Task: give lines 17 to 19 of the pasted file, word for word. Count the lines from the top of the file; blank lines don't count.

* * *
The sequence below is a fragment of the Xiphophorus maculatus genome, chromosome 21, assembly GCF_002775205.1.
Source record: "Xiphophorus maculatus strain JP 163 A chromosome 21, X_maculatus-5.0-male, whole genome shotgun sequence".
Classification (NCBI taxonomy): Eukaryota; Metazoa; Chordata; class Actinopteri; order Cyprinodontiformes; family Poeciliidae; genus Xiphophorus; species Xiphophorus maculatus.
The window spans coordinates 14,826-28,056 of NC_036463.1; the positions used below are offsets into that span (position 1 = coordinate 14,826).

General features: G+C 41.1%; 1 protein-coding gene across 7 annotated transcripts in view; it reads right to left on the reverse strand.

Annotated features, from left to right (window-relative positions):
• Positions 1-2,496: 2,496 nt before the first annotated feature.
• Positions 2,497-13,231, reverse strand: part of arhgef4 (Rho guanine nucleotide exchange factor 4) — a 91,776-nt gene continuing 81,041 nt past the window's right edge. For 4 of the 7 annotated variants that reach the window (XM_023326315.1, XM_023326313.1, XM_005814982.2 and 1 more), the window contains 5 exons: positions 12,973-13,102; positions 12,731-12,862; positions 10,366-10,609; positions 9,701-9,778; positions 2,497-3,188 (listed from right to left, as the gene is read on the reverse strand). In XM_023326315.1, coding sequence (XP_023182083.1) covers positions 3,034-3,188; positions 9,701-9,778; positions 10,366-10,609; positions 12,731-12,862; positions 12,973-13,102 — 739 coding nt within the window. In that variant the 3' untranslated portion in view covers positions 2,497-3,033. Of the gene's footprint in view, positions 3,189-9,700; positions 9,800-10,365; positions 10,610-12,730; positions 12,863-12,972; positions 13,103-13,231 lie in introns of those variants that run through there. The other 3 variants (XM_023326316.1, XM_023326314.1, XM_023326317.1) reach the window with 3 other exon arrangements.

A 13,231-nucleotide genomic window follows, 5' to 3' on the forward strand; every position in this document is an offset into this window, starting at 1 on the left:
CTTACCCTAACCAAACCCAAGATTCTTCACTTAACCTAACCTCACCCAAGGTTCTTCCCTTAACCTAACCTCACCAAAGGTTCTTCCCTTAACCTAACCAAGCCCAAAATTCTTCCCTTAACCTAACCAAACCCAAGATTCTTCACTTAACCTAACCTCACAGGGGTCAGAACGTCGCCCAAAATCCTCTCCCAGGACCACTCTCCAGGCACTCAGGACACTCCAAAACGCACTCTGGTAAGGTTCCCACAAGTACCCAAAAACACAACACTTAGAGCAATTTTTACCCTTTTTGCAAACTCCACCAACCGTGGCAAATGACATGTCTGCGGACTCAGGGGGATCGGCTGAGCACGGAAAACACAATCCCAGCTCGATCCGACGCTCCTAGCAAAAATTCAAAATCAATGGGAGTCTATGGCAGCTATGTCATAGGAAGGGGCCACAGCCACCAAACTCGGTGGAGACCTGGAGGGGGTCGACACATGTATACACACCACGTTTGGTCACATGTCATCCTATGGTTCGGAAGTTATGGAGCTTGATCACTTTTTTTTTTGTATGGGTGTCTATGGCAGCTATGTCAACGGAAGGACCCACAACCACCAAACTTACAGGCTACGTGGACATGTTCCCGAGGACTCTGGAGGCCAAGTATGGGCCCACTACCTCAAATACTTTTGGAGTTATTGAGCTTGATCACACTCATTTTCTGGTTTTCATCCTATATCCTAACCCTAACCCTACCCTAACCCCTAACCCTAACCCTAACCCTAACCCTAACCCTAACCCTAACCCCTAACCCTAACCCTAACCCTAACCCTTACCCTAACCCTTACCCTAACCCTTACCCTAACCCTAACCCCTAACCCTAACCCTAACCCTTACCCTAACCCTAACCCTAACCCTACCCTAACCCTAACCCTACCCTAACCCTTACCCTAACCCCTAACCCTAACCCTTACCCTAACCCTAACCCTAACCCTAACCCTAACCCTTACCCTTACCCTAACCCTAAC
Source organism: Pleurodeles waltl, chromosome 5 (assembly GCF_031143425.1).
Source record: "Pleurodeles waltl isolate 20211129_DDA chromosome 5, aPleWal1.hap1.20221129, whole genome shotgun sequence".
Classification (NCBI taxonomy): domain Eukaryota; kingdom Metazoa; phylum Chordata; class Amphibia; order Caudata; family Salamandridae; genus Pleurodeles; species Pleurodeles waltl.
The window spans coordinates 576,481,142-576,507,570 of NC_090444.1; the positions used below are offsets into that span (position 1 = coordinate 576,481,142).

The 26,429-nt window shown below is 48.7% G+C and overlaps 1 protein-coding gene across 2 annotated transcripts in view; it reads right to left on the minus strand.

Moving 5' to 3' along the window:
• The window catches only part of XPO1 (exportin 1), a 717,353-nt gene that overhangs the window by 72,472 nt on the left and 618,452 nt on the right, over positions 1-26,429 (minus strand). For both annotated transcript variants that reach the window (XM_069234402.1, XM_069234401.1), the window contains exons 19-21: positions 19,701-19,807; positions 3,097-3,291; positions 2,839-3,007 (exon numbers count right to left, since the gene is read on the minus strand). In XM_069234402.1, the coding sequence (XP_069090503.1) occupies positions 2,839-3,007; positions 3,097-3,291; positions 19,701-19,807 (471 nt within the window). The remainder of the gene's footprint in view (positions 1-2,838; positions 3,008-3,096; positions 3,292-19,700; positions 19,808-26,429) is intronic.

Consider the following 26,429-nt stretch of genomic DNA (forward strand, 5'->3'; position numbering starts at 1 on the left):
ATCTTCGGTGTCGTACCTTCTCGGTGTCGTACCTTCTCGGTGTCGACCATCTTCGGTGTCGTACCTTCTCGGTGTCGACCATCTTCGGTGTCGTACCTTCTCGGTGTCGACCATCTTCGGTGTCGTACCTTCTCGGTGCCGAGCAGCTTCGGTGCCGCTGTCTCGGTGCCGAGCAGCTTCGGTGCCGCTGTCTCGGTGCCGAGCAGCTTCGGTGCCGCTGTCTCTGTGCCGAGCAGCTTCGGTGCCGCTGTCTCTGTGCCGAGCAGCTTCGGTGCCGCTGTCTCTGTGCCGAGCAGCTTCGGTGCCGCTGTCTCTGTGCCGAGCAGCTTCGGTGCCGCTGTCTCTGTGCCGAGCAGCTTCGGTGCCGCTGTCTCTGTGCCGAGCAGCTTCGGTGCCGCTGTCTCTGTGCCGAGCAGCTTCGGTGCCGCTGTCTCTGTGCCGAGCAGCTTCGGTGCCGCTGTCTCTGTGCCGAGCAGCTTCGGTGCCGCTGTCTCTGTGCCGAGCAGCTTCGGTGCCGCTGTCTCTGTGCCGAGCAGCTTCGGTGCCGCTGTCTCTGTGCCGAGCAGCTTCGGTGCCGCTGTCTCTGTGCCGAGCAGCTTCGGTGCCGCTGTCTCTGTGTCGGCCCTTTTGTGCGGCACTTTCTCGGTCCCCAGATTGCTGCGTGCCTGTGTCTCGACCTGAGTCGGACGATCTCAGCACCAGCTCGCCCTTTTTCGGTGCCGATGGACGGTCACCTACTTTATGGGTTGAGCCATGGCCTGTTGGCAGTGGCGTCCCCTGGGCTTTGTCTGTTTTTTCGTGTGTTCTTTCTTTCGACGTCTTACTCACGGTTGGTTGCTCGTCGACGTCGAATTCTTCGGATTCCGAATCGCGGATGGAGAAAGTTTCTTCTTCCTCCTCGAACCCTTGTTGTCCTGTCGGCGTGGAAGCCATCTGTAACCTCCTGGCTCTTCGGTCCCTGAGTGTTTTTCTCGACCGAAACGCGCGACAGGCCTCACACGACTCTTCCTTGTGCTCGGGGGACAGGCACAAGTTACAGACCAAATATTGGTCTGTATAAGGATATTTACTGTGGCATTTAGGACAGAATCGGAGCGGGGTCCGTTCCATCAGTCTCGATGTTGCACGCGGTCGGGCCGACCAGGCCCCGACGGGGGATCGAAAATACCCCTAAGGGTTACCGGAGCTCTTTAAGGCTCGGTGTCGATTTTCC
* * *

• The window catches only part of XPO1 (exportin 1), a 717,353-nt gene that overhangs the window by 72,472 nt on the left and 618,452 nt on the right, over positions 1-26,429 (minus strand). For both annotated transcript variants that reach the window (XM_069234402.1, XM_069234401.1), the window contains exons 19-21: positions 19,701-19,807; positions 3,097-3,291; positions 2,839-3,007 (exon numbers count right to left, since the gene is read on the minus strand). In XM_069234402.1, the coding sequence (XP_069090503.1) occupies positions 2,839-3,007; positions 3,097-3,291; positions 19,701-19,807 (471 nt within the window). The remainder of the gene's footprint in view (positions 1-2,838; positions 3,008-3,096; positions 3,292-19,700; positions 19,808-26,429) is intronic.

Consider the following 26,429-nt stretch of genomic DNA (forward strand, 5'->3'; position numbering starts at 1 on the left):
ATCTTCGGTGTCGTACCTTCTCGGTGTCGTACCTTCTCGGTGTCGACCATCTTCGGTGTCGTACCTTCTCGGTGTCGACCATCTTCGGTGTCGTACCTTCTCGGTGTCGACCATCTTCGGTGTCGTACCTTCTCGGTGCCGAGCAGCTTCGGTGCCGCTGTCTCGGTGCCGAGCAGCTTCGGTGCCGCTGTCTCGGTGCCGAGCAGCTTCGGTGCCGCTGTCTCTGTGCCGAGCAGCTTCGGTGCCGCTGTCTCTGTGCCGAGCAGCTTCGGTGCCGCTGTCTCTGTGCCGAGCAGCTTCGGTGCCGCTGTCTCTGTGCCGAGCAGCTTCGGTGCCGCTGTCTCTGTGCCGAGCAGCTTCGGTGCCGCTGTCTCTGTGCCGAGCAGCTTCGGTGCCGCTGTCTCTGTGCCGAGCAGCTTCGGTGCCGCTGTCTCTGTGCCGAGCAGCTTCGGTGCCGCTGTCTCTGTGCCGAGCAGCTTCGGTGCCGCTGTCTCTGTGCCGAGCAGCTTCGGTGCCGCTGTCTCTGTGCCGAGCAGCTTCGGTGCCGCTGTCTCTGTGCCGAGCAGCTTCGGTGCCGCTGTCTCTGTGCCGAGCAGCTTCGGTGCCGCTGTCTCTGTGTCGGCCCTTTTGTGCGGCACTTTCTCGGTCCCCAGATTGCTGCGTGCCTGTGTCTCGACCTGAGTCGGACGATCTCAGCACCAGCTCGCCCTTTTTCGGTGCCGATGGACGGTCACCTACTTTATGGGTTGAGCCATGGCCTGTTGGCAGTGGCGTCCCCTGGGCTTTGTCTGTTTTTTCGTGTGTTCTTTCTTTCGACGTCTTACTCACGGTTGGTTGCTCGTCGACGTCGAATTCTTCGGATTCCGAATCGCGGATGGAGAAAGTTTCTTCTTCCTCCTCGAACCCTTGTTGTCCTGTCGGCGTGGAAGCCATCTGTAACCTCCTGGCTCTTCGGTCCCTGAGTGTTTTTCTCGACCGAAACGCGCGACAGGCCTCACACGACTCTTCCTTGTGCTCGGGGGACAGGCACAAGTTACAGACCAAATATTGGTCTGTATAAGGATATTTACTGTGGCATTTAGGACAGAATCGGAGCGGGGTCCGTTCCATCAGTCTCGATGTTGCACGCGGTCGGGCCGACCAGGCCCCGACGGGGGATCGAAAATACCCCTAAGGGTTACCGGAGCTCTTTAAGGCTCGGTGTCGATTTTCC